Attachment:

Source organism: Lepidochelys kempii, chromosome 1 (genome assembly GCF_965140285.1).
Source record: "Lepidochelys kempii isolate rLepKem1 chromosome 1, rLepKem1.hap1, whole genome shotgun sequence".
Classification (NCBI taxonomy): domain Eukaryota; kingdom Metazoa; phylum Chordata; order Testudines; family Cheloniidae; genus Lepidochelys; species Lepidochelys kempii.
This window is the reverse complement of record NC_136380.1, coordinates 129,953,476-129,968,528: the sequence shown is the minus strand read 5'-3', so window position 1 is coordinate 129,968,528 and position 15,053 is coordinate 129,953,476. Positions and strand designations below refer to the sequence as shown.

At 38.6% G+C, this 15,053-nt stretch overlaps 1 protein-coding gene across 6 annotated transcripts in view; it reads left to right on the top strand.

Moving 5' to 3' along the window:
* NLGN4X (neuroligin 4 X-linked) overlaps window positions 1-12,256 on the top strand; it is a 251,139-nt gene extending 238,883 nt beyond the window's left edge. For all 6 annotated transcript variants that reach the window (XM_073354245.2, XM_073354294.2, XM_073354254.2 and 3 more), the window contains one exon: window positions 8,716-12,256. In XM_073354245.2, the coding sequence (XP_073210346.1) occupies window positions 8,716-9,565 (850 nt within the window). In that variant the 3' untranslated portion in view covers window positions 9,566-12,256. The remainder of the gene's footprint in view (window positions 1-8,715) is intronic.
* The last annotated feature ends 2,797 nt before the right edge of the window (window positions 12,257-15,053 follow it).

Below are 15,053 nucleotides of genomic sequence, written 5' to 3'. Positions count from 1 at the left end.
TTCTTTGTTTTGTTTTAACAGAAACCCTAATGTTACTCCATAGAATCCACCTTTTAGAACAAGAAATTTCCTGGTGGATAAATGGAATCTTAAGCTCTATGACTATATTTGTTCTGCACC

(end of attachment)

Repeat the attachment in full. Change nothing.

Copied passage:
Source organism: Lepidochelys kempii, chromosome 1 (genome assembly GCF_965140285.1).
Source record: "Lepidochelys kempii isolate rLepKem1 chromosome 1, rLepKem1.hap1, whole genome shotgun sequence".
Classification (NCBI taxonomy): domain Eukaryota; kingdom Metazoa; phylum Chordata; order Testudines; family Cheloniidae; genus Lepidochelys; species Lepidochelys kempii.
This window is the reverse complement of record NC_136380.1, coordinates 129,953,476-129,968,528: the sequence shown is the minus strand read 5'-3', so window position 1 is coordinate 129,968,528 and position 15,053 is coordinate 129,953,476. Positions and strand designations below refer to the sequence as shown.

At 38.6% G+C, this 15,053-nt stretch overlaps 1 protein-coding gene across 6 annotated transcripts in view; it reads left to right on the top strand.

Moving 5' to 3' along the window:
* NLGN4X (neuroligin 4 X-linked) overlaps window positions 1-12,256 on the top strand; it is a 251,139-nt gene extending 238,883 nt beyond the window's left edge. For all 6 annotated transcript variants that reach the window (XM_073354245.2, XM_073354294.2, XM_073354254.2 and 3 more), the window contains one exon: window positions 8,716-12,256. In XM_073354245.2, the coding sequence (XP_073210346.1) occupies window positions 8,716-9,565 (850 nt within the window). In that variant the 3' untranslated portion in view covers window positions 9,566-12,256. The remainder of the gene's footprint in view (window positions 1-8,715) is intronic.
* The last annotated feature ends 2,797 nt before the right edge of the window (window positions 12,257-15,053 follow it).

Below are 15,053 nucleotides of genomic sequence, written 5' to 3'. Positions count from 1 at the left end.
TTCTTTGTTTTGTTTTAACAGAAACCCTAATGTTACTCCATAGAATCCACCTTTTAGAACAAGAAATTTCCTGGTGGATAAATGGAATCTTAAGCTCTATGACTATATTTGTTCTGCACC